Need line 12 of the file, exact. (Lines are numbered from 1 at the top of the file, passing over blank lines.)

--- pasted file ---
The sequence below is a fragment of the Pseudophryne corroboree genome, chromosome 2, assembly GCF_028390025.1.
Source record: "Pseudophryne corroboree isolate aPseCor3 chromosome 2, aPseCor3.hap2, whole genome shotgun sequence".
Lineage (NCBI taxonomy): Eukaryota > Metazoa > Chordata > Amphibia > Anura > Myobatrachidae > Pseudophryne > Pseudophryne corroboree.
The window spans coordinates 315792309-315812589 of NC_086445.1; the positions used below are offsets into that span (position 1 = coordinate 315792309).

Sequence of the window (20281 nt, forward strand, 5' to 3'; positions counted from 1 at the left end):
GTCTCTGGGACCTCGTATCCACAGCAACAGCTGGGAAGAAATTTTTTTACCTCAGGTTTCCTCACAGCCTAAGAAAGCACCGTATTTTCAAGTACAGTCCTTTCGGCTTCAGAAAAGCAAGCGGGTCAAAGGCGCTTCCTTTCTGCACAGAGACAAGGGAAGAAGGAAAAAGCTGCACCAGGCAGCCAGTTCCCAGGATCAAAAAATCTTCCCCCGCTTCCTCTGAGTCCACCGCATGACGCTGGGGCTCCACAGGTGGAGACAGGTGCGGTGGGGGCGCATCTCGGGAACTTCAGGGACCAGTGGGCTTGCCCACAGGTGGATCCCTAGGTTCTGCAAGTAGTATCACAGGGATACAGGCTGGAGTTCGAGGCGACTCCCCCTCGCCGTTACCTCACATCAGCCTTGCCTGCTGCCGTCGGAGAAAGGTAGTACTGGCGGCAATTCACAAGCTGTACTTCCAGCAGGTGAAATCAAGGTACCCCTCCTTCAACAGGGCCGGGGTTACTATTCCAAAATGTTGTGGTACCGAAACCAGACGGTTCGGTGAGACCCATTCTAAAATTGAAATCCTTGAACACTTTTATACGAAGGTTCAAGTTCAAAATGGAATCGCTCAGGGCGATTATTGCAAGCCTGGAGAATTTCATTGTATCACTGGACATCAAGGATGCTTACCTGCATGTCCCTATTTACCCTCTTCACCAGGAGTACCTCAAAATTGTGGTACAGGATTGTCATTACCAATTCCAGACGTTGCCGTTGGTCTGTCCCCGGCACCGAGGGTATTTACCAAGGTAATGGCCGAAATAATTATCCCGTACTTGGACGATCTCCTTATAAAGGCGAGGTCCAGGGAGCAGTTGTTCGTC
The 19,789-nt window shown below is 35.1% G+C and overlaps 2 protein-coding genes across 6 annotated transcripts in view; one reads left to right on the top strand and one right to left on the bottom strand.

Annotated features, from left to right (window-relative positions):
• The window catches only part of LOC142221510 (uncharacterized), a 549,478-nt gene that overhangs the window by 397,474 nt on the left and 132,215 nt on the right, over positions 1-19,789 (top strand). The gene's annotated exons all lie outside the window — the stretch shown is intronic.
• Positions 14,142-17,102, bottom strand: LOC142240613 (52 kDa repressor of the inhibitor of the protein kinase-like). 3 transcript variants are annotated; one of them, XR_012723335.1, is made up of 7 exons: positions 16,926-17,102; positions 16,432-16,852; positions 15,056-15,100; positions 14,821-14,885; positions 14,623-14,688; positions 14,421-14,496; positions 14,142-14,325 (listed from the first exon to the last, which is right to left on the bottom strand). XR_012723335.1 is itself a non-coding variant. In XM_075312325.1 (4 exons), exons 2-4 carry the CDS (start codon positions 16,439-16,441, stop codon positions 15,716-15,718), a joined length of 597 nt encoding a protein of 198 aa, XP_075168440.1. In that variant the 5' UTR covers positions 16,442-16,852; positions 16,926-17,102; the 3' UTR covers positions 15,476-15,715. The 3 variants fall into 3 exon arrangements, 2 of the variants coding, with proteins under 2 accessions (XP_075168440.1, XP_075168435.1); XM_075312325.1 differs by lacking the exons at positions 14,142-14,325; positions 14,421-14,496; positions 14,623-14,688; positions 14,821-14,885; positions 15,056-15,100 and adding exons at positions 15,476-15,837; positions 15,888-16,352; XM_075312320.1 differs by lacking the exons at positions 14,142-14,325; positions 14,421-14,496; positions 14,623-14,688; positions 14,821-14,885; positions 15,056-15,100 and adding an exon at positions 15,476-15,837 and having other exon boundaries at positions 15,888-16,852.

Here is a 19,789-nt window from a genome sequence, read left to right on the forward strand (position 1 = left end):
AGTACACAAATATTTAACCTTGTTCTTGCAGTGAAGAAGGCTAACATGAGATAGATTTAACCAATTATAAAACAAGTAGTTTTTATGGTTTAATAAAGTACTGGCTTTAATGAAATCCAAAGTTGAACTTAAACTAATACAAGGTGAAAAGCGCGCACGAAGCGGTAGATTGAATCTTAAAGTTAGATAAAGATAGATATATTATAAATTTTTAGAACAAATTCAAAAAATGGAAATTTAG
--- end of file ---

AGTACACAAATATTTAACCTTGTTCTTGCAGTGAAGAAGGCTAACATGAGATAGATTTAACCAATTATAAAACAAGTAGTTTTTATGGTTTAATAAAGTACTGGCTTTAATGAAATCCAAAGTTGAACTTAAACTAATACAAGGTGAAAAGCGCGCACGAAGCGGTAGATTGAATCTTAAAGTTAGATAAAGATAGATATATTATAAATTTTTAGAACAAATTCAAAAAATGGAAATTTAG